The tension between Yishuv Jews and Palestinian Arabs over the Western (“Wailing”) Wall of the Ancient Temple in Jerusalem began soon after the establishment of the British Mandate. At the time, a number of Jewish leaders sought to revise the status quo regarding Jewish access to the Wall. Until that point the Jews could pray at the Wall, but they had no formal rights and there was no synagogue at the site. Beginning in the early 1920s the Jews had been asking the British and Muslim officials for rights to worship and to purchase adjacent buildings. These attempts to secure the place as a Jewish site of worship were threatening to the Muslim Arabs, who considered this area a part of al-Haram all-Sharif (“the Noble Sanctuary”), the third holiest site in Islam. The Muslims were concerned that the Zionists would take over the whole area and rebuild the Temple. Under the leadership of Haj Amin al-Husseini, head of the Supreme Muslim Council and Mufti of Jerusalem, the Palestinian Arabs began an extensive campaign, urging the Arab rank-and-file in Palestine as well as Muslim leaders worldwide to oppose the Zionists and defend the Islamic shrines in Jerusalem.

The Wall dispute flared up in the midst of prayer on Yom Kippur, the Jewish Day of Atonement, September 1928. A British police officer removed the screen separating men and women, claiming that its installation by the Jews was a technical violation of the rights of worship. Following the incident, Jews and Zionists in the Yishuv and around the world were enraged, in particular due to the fact that the British appeared to favor the Supreme Muslim Council’s side of the matter. In November 1928 Muslim notables from all over the Fertile Crescent and Egypt gathered in Jerusalem under the auspices of the Mufti. Their struggle over Muslim holy places led to the British Government’s reaffirmation of the status quo at the Wall. Yet the Zionists continued to demand possession of the wall while the Muslims, spurred on by the Supreme Muslim Council, harassed Jewish worshipers.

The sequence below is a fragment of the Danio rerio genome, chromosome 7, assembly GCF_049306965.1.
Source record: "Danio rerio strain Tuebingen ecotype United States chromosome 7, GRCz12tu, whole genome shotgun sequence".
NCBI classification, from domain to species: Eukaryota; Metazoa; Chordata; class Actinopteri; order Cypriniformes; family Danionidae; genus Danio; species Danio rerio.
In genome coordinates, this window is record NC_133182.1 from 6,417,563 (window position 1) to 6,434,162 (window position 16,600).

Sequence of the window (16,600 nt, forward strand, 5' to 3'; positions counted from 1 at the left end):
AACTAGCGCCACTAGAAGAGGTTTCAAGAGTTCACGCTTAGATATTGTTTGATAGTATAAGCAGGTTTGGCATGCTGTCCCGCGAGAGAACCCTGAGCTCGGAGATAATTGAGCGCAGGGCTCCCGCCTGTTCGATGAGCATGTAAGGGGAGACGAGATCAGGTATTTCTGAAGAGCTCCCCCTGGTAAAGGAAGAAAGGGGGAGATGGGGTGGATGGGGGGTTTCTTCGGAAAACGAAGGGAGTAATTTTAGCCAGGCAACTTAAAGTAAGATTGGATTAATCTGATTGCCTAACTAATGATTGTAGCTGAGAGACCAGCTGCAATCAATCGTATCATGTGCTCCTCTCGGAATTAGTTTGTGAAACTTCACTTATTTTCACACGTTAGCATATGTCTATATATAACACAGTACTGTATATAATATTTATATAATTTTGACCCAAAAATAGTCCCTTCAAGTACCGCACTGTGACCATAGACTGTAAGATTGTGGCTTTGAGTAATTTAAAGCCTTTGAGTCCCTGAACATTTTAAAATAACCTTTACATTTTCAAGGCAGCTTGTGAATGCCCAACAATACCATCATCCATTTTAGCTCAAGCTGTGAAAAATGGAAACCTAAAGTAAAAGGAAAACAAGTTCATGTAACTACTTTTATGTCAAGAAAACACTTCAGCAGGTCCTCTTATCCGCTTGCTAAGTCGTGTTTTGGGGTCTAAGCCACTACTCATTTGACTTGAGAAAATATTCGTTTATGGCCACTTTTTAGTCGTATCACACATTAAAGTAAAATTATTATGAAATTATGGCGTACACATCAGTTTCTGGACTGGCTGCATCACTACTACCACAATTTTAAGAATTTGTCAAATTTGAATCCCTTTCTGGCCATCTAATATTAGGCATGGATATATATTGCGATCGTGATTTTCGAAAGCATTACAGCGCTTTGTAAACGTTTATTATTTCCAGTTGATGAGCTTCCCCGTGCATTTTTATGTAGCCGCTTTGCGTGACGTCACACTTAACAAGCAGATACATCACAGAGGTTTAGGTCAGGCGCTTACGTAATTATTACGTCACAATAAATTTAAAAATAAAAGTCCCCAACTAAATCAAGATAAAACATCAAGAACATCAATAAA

Tension increased as Palestinian Arabs observed with growing anxiety the gradual recovery of the Zionist movement after a few years of decline. First, Jewish immigration began to pick up discernibly from the beginning of 1928. A second source of concern was the Zionists’ plan for enlarging the Jewish Agency to include powerful organizations. Still a third worry was a poor harvest in 1929, aggravating an already existing economic crisis, and affecting many Arab farmers who were then obliged to sell their lands to Jews.

These three developments were a serious setback to the Palestinian Arabs’ cause. The Mufti and his followers in the Supreme Muslim Council assumed an increasingly important role in Palestinian Arab leadership. They set out to curb the Zionist progress, and the Wailing Wall dispute proved just the opportunity to do so. Using Jerusalem’s holy status in Islam, the Mufti could mobilize the Muslim world’s material and moral support for the struggle against Zionism. His fund-raising efforts, which had begun in 1923, intensified with the campaign against the Zionists’ claim to the Wall. He established connections with political and religious leaders throughout Iraq, India, Egypt, Syria, Lebanon, and Transjordan, trying to use their influence to coax the British into acting in favor of the Palestinian Muslims.

What began with a seemingly minor argument over rights of worship at the Wailing Wall was now a major public dispute, involving both Jewish and Muslim communities worldwide. The year-long period of escalation which started in the summer of 1928 culminated in the violent riots of August 1929.


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Goldstein, Yaacov, “The 1929 Disturbances and their Impact on the Formulation of Zionist Positions Concerning the Palestine Problem,” Asian and African Studies, 24(3) 1990, pp. 231–265.

Lundsten, Mary Ellen, “Wall Politics- Zionist and Palestinian Strategies in Jerusalem, 1928,” Journal of Palestine Studies, 8(1) 1978, pp. 3–27.

Porath, Yehoshua, “Israel, State of (Historical Survey)- The Rise of Hajj Muhammad Amin al-Husseini,” Encyclopaedia Judaica, Jerusalem- Keter, 1972, vol. 9, pp. 460–1.

Sela, Avraham, “The ‘Wailing Wall’ Riots (1929) as a Watershed in the Palestine Conflict,” Muslim World, 84(1–2) 1994, pp. 60–94.